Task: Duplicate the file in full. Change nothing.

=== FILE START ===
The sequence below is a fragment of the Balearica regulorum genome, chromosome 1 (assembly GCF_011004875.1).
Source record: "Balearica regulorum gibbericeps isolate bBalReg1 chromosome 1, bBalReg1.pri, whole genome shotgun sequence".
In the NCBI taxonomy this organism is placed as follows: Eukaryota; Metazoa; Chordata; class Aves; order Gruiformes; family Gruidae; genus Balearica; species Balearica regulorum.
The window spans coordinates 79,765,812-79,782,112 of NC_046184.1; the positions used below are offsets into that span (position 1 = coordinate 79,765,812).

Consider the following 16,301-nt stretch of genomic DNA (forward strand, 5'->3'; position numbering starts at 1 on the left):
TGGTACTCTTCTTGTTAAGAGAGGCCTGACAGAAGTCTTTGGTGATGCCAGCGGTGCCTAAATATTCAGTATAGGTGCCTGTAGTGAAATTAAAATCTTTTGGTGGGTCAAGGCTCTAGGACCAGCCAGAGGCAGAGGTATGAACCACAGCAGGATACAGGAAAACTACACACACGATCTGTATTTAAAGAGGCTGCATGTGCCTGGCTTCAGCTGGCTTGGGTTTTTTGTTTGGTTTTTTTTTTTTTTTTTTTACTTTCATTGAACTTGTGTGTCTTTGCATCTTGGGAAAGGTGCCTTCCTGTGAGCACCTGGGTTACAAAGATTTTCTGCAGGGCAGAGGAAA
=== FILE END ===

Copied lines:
The sequence below is a fragment of the Balearica regulorum genome, chromosome 1 (assembly GCF_011004875.1).
Source record: "Balearica regulorum gibbericeps isolate bBalReg1 chromosome 1, bBalReg1.pri, whole genome shotgun sequence".
In the NCBI taxonomy this organism is placed as follows: Eukaryota; Metazoa; Chordata; class Aves; order Gruiformes; family Gruidae; genus Balearica; species Balearica regulorum.
The window spans coordinates 79,765,812-79,782,112 of NC_046184.1; the positions used below are offsets into that span (position 1 = coordinate 79,765,812).

Consider the following 16,301-nt stretch of genomic DNA (forward strand, 5'->3'; position numbering starts at 1 on the left):
TGGTACTCTTCTTGTTAAGAGAGGCCTGACAGAAGTCTTTGGTGATGCCAGCGGTGCCTAAATATTCAGTATAGGTGCCTGTAGTGAAATTAAAATCTTTTGGTGGGTCAAGGCTCTAGGACCAGCCAGAGGCAGAGGTATGAACCACAGCAGGATACAGGAAAACTACACACACGATCTGTATTTAAAGAGGCTGCATGTGCCTGGCTTCAGCTGGCTTGGGTTTTTTGTTTGGTTTTTTTTTTTTTTTTTTTACTTTCATTGAACTTGTGTGTCTTTGCATCTTGGGAAAGGTGCCTTCCTGTGAGCACCTGGGTTACAAAGATTTTCTGCAGGGCAGAGGAAA